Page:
I am coming to you today as an old friend you don’t see for a while would: I’m full of things to tell you. The excitement is such that I might speak quickly and jump from one thing to the next without much of a connection. But I’d rather be overflowing than forgetful. So please stick with me, and we’ll get to the recipe before you know it.
First and foremost, I meant to tell you about Veneto, my cookbook, which will be released this Thursday. I feel like I’ve talked about it for so long now, that I’m struggling to fathom how fast time has passed. One week and those of you who preordered it in Europe will have a copy at their doorstep. I’m excited and terrified. Most of all, though, I just can’t wait for you to see it. It’s time.
Then, the book trailers.
There were a couple of nights a few weeks ago, before the heat decided to come and make itself comfortable, in which the air sweeping from the harbour carried an unusual chill. One night, on our usual evening walk along the water – the ritual that separates the working part of the day from that of leisure, contemplation and unrushed time in the kitchen – we had to put an extra layer over our t-shirts. We walked hugging ourselves the whole way, wondering where such breeze was coming from, dark clouds gathering swiftly over our heads.
We rushed home just in time before the first downpour started. Another followed shortly, and then another, at seemingly regular intervals, as if the sky was emptying itself by the bucketload, taking a break between each. We thought it a good night for a robust bottle of red and for lingering in the kitchen and around the table while waiting for a warming dinner.
Eggs in tomato sauce aren’t a novelty in my family kitchen, but for some reason, they fell to the very bottom of our repertoire. Until now. I especially love the fact that this dish assumes different names depending on where it comes from: shakshuka is very in vogue right now, but in Italy we’d rather call it uova in purgatorio (eggs in purgatory) or uova al pomodoro.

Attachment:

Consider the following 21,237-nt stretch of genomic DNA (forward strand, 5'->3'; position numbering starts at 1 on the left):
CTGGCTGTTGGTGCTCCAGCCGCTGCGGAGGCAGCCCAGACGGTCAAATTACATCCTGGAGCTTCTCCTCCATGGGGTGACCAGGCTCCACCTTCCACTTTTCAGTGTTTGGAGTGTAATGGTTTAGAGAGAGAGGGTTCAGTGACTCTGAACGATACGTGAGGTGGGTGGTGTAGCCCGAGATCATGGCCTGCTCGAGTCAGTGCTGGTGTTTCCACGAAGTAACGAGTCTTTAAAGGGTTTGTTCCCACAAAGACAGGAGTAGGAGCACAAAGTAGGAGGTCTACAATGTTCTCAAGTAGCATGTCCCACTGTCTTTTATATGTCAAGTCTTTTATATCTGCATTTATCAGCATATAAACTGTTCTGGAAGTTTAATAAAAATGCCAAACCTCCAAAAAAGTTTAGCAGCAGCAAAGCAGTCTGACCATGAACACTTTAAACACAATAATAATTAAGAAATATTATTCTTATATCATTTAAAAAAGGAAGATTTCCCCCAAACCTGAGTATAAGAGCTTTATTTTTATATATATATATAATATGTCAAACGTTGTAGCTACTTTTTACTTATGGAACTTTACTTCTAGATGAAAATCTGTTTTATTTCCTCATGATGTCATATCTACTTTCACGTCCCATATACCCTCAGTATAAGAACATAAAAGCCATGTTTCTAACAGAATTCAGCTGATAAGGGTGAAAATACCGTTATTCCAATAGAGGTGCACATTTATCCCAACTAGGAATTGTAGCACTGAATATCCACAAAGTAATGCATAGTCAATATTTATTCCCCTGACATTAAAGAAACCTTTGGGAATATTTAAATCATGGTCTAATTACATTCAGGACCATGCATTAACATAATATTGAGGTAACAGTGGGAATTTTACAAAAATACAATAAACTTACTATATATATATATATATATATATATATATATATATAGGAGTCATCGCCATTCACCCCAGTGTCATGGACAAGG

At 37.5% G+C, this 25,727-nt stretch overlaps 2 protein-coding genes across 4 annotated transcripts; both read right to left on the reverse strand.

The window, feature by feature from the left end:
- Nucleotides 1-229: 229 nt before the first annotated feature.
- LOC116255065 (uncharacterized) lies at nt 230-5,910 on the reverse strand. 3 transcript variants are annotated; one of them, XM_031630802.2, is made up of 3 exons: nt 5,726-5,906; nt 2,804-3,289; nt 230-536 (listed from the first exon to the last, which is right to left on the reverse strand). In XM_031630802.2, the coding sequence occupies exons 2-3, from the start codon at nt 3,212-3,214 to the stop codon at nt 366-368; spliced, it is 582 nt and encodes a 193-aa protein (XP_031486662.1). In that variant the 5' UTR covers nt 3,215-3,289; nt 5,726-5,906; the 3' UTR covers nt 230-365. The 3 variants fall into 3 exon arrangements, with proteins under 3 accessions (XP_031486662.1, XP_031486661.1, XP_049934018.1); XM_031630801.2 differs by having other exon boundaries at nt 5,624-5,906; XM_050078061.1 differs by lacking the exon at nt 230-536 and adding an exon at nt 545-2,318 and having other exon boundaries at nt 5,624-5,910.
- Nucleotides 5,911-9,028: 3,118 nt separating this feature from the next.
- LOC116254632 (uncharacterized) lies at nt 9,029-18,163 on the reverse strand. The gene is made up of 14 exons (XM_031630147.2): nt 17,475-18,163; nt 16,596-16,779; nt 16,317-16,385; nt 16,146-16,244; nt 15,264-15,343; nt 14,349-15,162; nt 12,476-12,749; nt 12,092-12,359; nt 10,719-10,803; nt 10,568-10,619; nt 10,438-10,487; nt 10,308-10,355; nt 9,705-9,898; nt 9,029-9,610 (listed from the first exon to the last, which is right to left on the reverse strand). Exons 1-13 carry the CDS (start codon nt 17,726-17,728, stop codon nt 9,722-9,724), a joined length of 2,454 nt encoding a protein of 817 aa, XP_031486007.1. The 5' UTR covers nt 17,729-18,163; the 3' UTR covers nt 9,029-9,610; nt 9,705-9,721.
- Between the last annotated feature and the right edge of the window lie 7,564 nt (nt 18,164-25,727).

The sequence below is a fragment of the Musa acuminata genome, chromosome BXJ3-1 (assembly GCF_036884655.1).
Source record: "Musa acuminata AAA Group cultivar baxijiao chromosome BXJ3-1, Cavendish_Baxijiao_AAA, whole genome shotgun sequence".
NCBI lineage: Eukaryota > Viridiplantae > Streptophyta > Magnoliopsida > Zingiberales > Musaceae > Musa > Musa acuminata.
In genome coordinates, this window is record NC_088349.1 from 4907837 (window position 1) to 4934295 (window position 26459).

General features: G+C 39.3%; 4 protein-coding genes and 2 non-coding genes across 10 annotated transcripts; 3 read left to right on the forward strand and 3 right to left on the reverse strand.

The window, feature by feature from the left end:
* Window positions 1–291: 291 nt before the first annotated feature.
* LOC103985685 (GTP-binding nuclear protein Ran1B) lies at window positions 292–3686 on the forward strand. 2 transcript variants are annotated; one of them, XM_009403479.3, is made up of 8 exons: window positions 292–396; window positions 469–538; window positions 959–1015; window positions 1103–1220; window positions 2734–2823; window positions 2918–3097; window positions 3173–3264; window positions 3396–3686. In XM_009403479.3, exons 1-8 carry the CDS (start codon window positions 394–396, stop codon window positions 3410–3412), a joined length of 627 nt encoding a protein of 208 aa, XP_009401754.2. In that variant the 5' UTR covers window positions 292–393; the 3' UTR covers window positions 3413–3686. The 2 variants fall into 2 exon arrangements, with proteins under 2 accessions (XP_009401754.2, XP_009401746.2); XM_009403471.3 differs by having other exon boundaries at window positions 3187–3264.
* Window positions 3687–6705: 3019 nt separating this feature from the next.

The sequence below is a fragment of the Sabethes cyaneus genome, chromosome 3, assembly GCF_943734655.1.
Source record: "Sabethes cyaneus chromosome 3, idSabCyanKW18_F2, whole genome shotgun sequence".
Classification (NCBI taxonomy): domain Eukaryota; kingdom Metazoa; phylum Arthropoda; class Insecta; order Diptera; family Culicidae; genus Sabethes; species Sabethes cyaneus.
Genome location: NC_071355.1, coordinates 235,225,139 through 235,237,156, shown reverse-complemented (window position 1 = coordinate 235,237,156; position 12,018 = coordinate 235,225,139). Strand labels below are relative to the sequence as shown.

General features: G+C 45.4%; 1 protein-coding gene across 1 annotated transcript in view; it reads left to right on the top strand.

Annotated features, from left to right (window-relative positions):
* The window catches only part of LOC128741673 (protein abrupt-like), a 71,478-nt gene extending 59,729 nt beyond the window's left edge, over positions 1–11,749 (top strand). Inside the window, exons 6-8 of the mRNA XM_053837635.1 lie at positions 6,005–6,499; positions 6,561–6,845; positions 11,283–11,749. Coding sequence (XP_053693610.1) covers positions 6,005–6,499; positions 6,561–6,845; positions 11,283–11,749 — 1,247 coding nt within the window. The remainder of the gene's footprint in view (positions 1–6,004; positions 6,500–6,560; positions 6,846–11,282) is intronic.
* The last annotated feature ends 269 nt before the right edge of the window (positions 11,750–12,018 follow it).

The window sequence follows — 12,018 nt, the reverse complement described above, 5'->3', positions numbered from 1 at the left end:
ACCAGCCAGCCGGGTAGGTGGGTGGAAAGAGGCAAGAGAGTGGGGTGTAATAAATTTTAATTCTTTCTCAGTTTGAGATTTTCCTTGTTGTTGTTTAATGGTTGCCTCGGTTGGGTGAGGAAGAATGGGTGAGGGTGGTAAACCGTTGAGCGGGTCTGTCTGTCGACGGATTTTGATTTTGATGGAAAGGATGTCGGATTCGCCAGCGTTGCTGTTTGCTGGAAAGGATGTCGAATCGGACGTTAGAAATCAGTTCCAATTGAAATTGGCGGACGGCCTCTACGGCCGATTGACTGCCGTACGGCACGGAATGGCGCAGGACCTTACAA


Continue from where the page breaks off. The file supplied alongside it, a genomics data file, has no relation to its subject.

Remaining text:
My take, however, looks at shakshuka for add-in ingredients: from the peppers in the sauce to the feta and the the sprinkle of parsley on top. All that said, whatever the name, this is a dish to make whenever you ache for comfort and simplicity, and that is at ease as a weekend breakfast as much as an impromptu dinner.
I have been travelling a lot in July, not so much in August. The two months had a noticeably different rhythm and a very opposite feel. July felt suspended, ethereal, with me constantly on the move and up in the air, struggling to feel settled or make sense of where I was, for I wasn’t anywhere for long enough.
August, in contrast, was a static month, and yet one full of restless anxiety, of changes, of big announcements and strict deadlines. I suppose all these factors, in different ways, are part of the reason why I have been absent from the pages.
However, I did want to share more about a short visit I paid to my homeland back in July, and to my nonna in particular. When I visited, I found her in her beloved ‘basement kitchen’ while she was jarring tomatoes and making fresh tomato sauce. Needless to say, she jumped on the chance to teach me a thing or two about canning while we chatted the morning away.
Fregola is a favourite summer thing to have – at home, at the park, at the beach, you name it.
Similar in shape and texture to pearl couscous, fregola consists of small balls of durum wheat flour, dried and toasted, and comes in a mix of colours, from pale golden to sienna. The flavour is pleasantly sweet and nutty, the texture firm, holding its shape perfectly in soups and stews. It is traditionally eaten in a saffron broth with clams, but it is equally good in salads.
Here, I tossed it with roasted aubergines and cherry tomatoes, garlic, lots of basil, pine nuts and Parmesan, but I encourage you to experiment and find your favourite combination.